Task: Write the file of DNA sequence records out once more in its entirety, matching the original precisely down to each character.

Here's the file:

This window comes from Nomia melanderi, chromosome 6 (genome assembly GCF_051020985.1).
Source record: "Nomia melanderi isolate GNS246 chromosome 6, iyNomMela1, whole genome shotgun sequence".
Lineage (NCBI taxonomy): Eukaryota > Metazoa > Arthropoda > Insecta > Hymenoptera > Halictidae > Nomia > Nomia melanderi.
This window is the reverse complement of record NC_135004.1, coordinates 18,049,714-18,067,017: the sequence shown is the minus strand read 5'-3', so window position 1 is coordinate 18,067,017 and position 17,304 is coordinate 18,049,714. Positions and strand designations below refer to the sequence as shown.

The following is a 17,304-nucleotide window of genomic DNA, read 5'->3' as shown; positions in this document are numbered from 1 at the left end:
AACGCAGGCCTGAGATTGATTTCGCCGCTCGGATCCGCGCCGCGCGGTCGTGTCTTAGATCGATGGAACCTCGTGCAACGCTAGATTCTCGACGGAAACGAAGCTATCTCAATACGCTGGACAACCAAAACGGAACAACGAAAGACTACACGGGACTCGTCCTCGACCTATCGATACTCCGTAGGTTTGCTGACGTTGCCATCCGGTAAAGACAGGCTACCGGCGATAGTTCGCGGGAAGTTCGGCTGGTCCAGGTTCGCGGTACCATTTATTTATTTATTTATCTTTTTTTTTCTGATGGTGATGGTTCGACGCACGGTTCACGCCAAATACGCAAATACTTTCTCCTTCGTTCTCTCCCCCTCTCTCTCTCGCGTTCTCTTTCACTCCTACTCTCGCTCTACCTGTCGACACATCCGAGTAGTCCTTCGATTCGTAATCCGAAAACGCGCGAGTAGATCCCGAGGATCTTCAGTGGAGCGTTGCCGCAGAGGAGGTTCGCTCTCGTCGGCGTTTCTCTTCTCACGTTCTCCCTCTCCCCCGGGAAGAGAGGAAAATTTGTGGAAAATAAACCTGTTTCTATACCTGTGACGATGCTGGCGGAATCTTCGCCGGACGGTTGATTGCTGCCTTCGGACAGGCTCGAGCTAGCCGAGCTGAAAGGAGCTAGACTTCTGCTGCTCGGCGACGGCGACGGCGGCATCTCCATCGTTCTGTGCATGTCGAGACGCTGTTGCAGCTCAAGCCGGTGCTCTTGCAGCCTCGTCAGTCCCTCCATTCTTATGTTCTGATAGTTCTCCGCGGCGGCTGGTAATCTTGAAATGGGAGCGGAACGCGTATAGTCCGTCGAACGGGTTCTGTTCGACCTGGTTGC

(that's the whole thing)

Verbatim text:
This window comes from Nomia melanderi, chromosome 6 (genome assembly GCF_051020985.1).
Source record: "Nomia melanderi isolate GNS246 chromosome 6, iyNomMela1, whole genome shotgun sequence".
Lineage (NCBI taxonomy): Eukaryota > Metazoa > Arthropoda > Insecta > Hymenoptera > Halictidae > Nomia > Nomia melanderi.
This window is the reverse complement of record NC_135004.1, coordinates 18,049,714-18,067,017: the sequence shown is the minus strand read 5'-3', so window position 1 is coordinate 18,067,017 and position 17,304 is coordinate 18,049,714. Positions and strand designations below refer to the sequence as shown.

The following is a 17,304-nucleotide window of genomic DNA, read 5'->3' as shown; positions in this document are numbered from 1 at the left end:
AACGCAGGCCTGAGATTGATTTCGCCGCTCGGATCCGCGCCGCGCGGTCGTGTCTTAGATCGATGGAACCTCGTGCAACGCTAGATTCTCGACGGAAACGAAGCTATCTCAATACGCTGGACAACCAAAACGGAACAACGAAAGACTACACGGGACTCGTCCTCGACCTATCGATACTCCGTAGGTTTGCTGACGTTGCCATCCGGTAAAGACAGGCTACCGGCGATAGTTCGCGGGAAGTTCGGCTGGTCCAGGTTCGCGGTACCATTTATTTATTTATTTATCTTTTTTTTTCTGATGGTGATGGTTCGACGCACGGTTCACGCCAAATACGCAAATACTTTCTCCTTCGTTCTCTCCCCCTCTCTCTCTCGCGTTCTCTTTCACTCCTACTCTCGCTCTACCTGTCGACACATCCGAGTAGTCCTTCGATTCGTAATCCGAAAACGCGCGAGTAGATCCCGAGGATCTTCAGTGGAGCGTTGCCGCAGAGGAGGTTCGCTCTCGTCGGCGTTTCTCTTCTCACGTTCTCCCTCTCCCCCGGGAAGAGAGGAAAATTTGTGGAAAATAAACCTGTTTCTATACCTGTGACGATGCTGGCGGAATCTTCGCCGGACGGTTGATTGCTGCCTTCGGACAGGCTCGAGCTAGCCGAGCTGAAAGGAGCTAGACTTCTGCTGCTCGGCGACGGCGACGGCGGCATCTCCATCGTTCTGTGCATGTCGAGACGCTGTTGCAGCTCAAGCCGGTGCTCTTGCAGCCTCGTCAGTCCCTCCATTCTTATGTTCTGATAGTTCTCCGCGGCGGCTGGTAATCTTGAAATGGGAGCGGAACGCGTATAGTCCGTCGAACGGGTTCTGTTCGACCTGGTTGC